If you've ever peered up at the sky on a clear night from somewhere in the Northern Hemisphere, chances are you've spotted Sirius it is, after all, the brightest star in our celestial neighborhood. But what about it's constellational co-star, Murzim? Have you ever even heard of Murzim? Most of us haven't.
You have probably heard of Edwin Hubble, the astronomer who is often credited with the discovery that our universe is far bigger than our own Milky Way...and that it's expanding. But what about James Edward Keeler, the astronomer who first aimed his telescope at some mysterious nebulae and reignited the centuries-old debate over the size of our universe? Or Heber Curtis, who suggested that these nebulae were separate galaxies, years before Mr. Hubble entered the scene? And let's not forget Milton Humason who, while he lacked formal education, lent his keen observational powers to distant galaxies to help formulate the expanding universe theory.
Hubble, it turns out, is no more alone in the history of universal revelation than Sirius is alone in our night sky. in The Day We Found the Universe, acclaimed science writer Marcia Bartusiak attempts to "shed the spotlight once again on the entire cast of characters who contributed to revealing the true nature of the universe". Bartusiak's detailed account of the astronomical endeavors of the early 20th century brings these characters back to life not as popular myths, but as human beings whose own genuis, ego, and personal circumstance served sometimes to promote, sometimes to hinder their success. Along the way, The Day We Found the Universe provides us with a close examination of the scientific process at work, and lends rare insight into the baffling, often tortuous course of discovery.
The narrator of The Day We Found the Universe, Erik Synnestvedt, delivers a thoughtful, intelligent reading. His performance reflects a strong understanding of the subject matter both scientific and character-oriented. His voice, while consistently steady and informed, responds dynamically to subtle changes in tone and pace throughout the narrative. Emily Elert
From one of our most acclaimed science writers: a dramatic narrative of the discovery of the true nature and startling size of the universe, delving back past the moment of revelation to trace the decades of work--by a select group of scientists--that made it possible.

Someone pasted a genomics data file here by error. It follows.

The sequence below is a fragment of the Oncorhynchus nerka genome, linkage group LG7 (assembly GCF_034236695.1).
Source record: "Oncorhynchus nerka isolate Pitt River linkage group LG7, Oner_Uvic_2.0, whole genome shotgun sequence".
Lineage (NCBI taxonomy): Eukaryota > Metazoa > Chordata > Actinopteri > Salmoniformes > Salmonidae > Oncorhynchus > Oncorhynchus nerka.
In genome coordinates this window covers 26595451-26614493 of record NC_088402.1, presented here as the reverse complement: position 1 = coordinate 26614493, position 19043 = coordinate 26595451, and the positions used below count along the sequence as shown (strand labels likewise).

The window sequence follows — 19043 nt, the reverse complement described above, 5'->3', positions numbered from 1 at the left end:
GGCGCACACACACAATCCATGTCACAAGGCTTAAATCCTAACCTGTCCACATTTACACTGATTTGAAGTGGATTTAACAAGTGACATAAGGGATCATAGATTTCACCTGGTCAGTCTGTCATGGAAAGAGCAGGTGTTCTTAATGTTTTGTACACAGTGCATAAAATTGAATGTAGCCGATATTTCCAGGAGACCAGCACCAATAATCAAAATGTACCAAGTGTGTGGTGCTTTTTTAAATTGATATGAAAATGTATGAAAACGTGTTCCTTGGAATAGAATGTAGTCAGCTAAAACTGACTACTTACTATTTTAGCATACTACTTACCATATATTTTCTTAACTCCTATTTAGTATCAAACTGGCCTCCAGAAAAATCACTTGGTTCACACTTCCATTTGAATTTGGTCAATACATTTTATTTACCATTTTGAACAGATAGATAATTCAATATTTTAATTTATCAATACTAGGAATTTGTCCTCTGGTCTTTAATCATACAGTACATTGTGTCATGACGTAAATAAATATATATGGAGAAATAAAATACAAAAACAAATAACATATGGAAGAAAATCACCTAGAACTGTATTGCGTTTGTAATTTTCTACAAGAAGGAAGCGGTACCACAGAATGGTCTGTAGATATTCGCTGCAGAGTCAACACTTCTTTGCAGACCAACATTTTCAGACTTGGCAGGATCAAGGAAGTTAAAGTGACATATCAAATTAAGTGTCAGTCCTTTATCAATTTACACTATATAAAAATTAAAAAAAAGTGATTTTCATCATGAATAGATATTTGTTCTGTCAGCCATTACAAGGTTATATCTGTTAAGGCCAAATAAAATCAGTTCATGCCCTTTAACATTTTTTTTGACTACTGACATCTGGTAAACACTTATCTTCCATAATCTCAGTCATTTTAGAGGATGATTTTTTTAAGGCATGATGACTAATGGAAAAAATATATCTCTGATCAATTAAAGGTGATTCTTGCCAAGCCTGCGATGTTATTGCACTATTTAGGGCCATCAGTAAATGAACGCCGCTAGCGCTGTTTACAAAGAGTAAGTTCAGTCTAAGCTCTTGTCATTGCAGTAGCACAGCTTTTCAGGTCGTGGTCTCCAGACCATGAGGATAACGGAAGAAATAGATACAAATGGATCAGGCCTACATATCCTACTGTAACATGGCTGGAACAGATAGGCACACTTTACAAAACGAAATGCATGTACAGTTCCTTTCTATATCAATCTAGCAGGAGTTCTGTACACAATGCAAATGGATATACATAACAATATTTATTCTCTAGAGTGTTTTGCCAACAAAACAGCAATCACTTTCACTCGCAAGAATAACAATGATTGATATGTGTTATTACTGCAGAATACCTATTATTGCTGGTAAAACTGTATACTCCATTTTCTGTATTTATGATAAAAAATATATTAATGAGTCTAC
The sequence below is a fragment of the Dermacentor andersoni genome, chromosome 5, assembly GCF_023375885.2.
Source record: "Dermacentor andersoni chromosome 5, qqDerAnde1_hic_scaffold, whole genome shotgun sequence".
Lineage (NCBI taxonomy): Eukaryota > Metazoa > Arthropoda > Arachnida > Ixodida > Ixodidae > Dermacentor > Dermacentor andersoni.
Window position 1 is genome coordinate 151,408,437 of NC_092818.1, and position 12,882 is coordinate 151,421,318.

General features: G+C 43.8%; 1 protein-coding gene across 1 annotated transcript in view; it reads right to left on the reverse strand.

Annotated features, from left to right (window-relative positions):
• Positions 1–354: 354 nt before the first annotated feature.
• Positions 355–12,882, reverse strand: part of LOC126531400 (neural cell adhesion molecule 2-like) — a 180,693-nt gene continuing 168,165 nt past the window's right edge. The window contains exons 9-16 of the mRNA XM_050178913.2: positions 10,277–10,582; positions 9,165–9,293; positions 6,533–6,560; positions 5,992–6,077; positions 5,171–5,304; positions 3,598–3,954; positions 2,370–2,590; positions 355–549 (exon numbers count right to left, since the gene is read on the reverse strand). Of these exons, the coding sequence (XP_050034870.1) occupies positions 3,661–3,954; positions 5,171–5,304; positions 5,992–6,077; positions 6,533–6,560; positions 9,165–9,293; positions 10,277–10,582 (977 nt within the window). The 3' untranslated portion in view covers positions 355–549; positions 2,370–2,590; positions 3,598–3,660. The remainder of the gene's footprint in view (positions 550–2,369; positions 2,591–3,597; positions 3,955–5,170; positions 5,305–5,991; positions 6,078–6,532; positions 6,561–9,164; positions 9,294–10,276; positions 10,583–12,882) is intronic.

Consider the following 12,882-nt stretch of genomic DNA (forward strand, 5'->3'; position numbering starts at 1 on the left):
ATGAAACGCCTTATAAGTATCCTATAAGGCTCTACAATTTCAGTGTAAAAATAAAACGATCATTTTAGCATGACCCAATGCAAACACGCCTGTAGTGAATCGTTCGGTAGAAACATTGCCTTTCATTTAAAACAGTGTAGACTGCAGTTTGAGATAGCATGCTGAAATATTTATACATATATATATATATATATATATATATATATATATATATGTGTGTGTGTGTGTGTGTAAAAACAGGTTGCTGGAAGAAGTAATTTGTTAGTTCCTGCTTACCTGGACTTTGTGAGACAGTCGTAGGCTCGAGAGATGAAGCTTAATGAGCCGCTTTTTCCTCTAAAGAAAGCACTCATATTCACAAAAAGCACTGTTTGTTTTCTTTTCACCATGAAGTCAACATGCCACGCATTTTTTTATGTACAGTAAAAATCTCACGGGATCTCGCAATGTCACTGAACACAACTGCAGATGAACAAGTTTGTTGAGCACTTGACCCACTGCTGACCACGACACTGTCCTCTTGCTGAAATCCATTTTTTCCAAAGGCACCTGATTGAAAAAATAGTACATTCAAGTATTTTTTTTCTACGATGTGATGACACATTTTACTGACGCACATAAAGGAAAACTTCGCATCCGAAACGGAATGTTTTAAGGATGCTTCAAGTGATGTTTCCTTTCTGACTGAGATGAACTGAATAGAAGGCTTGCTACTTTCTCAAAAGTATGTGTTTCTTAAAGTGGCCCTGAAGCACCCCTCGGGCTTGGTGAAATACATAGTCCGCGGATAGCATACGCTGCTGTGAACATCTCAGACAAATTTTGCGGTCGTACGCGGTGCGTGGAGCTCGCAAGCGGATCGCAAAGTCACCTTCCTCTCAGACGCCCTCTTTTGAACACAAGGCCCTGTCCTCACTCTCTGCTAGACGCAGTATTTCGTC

On January 1, 1925, 35-year-old Edwin Hubble announced findings that ultimately established that our universe was a thousand trillion times larger than previously believed, filled with myriad galaxies like our own. It was a realization that reshaped how humans understood their place in the cosmos. Six years later, continuing research by Hubble and others forced Albert Einstein to renounce his own cosmic model and finally accept the astonishing fact that the universe was not immobile but instead expanding. The story of these interwoven discoveries includes battles of will, clever insights, and wrong turns made by the early investigators in this great twentieth-century pursuit, from the luminaries (Einstein, Hubble, Harlow Shapley) to the lesser known: Henrietta Leavitt, who discovered the means to measure the vast dimensions of the cosmos . . . Vesto Slipher, the first and unheralded discoverer of the universe's expansion... Georges Lemaître, the Jesuit priest who correctly interpreted Einstein's theories in relation to the universe... Milton Humason, who, with only an eighth-grade education, became a world-renowned expert on galaxy motions... and others. Here is the watershed moment in our cosmic history, splendidly arising from the exceptional combination of human curiosity, intelligence, and enterprise.